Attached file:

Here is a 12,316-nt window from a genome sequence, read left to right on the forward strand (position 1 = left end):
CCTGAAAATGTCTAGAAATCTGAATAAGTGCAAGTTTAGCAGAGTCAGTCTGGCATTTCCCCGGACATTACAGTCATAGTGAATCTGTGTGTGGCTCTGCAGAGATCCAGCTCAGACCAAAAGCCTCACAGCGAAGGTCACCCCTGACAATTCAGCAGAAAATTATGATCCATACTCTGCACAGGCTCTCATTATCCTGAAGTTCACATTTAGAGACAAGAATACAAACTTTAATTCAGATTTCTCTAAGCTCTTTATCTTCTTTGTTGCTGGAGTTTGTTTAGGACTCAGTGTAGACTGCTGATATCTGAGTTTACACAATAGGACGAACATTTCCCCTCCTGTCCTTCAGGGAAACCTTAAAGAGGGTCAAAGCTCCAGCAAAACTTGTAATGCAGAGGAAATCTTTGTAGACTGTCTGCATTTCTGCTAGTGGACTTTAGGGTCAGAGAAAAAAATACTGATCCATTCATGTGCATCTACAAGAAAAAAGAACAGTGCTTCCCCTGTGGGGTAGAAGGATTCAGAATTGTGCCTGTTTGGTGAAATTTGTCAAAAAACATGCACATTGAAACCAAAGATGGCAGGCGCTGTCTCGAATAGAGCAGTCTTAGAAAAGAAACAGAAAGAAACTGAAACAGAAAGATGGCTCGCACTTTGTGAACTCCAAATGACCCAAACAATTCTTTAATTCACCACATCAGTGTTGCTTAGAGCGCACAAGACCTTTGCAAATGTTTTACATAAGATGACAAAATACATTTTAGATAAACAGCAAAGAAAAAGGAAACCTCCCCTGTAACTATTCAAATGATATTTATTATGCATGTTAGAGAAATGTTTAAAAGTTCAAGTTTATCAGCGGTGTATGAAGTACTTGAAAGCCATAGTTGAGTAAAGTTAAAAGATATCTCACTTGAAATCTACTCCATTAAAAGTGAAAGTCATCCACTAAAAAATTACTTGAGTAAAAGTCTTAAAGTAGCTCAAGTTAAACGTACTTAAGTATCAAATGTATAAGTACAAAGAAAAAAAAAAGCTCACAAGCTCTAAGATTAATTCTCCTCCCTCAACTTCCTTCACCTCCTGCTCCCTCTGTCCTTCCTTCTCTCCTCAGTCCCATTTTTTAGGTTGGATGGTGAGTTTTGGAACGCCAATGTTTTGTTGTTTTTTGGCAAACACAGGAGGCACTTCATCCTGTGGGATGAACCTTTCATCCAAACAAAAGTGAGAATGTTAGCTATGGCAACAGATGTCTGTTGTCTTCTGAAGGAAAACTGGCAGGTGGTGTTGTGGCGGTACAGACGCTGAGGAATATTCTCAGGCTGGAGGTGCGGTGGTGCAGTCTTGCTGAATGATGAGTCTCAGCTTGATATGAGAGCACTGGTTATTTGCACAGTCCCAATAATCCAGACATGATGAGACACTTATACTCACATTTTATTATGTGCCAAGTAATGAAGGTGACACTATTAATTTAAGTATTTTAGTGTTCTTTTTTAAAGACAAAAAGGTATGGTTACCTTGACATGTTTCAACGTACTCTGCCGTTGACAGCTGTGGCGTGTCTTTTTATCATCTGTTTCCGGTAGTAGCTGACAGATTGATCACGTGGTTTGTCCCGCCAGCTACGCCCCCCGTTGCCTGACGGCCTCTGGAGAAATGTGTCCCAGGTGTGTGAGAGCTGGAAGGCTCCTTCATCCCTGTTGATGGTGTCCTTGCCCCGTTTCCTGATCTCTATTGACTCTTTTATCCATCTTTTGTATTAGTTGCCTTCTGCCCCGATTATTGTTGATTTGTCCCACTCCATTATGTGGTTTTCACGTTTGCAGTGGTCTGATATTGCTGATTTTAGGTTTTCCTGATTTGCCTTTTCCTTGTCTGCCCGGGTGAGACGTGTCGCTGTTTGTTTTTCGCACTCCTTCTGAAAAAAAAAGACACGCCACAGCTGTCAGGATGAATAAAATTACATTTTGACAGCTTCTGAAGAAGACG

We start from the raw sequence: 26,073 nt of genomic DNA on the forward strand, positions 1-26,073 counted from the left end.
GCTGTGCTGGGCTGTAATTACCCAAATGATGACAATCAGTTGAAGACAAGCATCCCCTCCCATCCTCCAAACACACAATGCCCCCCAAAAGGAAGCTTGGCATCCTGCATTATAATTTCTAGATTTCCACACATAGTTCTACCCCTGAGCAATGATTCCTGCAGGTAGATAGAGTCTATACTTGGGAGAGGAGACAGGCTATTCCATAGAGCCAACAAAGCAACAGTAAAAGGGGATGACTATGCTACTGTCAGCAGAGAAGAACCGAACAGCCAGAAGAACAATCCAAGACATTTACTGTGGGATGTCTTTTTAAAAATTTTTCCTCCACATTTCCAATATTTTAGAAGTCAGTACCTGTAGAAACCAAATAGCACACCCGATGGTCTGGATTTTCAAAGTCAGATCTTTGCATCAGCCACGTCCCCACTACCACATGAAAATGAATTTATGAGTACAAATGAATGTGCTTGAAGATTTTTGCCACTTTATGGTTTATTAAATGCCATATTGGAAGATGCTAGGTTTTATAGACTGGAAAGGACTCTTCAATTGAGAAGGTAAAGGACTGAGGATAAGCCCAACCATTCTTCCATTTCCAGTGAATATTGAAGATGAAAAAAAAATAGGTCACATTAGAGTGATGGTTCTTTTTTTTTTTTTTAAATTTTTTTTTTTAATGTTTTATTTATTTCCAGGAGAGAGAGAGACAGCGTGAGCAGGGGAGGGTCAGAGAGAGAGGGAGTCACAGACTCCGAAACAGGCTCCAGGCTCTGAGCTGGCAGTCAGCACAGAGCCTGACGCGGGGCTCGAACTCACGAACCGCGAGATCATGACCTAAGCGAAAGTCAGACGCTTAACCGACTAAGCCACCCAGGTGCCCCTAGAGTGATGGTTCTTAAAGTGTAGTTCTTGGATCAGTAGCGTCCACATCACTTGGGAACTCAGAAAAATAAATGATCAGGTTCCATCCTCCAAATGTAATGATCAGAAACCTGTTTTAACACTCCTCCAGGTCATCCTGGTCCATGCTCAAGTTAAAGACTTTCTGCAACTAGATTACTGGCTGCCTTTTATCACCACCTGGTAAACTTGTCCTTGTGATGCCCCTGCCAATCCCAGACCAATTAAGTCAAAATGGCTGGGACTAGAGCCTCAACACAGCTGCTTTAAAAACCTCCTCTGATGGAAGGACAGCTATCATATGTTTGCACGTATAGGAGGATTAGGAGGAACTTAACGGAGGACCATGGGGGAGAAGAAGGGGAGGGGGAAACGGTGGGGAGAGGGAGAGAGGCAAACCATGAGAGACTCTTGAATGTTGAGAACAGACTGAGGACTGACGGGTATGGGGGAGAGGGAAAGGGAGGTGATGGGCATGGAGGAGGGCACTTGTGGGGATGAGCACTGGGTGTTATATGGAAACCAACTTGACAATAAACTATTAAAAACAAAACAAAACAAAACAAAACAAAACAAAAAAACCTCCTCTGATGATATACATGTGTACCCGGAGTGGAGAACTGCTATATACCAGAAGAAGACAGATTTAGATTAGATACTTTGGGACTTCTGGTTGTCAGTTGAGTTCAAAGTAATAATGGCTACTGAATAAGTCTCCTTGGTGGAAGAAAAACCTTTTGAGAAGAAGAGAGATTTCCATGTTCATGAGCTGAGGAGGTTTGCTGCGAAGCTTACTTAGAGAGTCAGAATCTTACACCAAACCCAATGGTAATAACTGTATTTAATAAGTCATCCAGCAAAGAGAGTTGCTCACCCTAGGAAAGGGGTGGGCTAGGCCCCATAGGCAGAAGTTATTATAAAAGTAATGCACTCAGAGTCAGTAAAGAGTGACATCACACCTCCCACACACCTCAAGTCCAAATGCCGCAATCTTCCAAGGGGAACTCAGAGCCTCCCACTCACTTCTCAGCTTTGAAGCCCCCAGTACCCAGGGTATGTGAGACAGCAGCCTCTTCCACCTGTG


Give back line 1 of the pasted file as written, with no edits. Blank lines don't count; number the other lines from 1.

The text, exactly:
Here is a 12,316-nt window from a genome sequence, read left to right on the forward strand (position 1 = left end):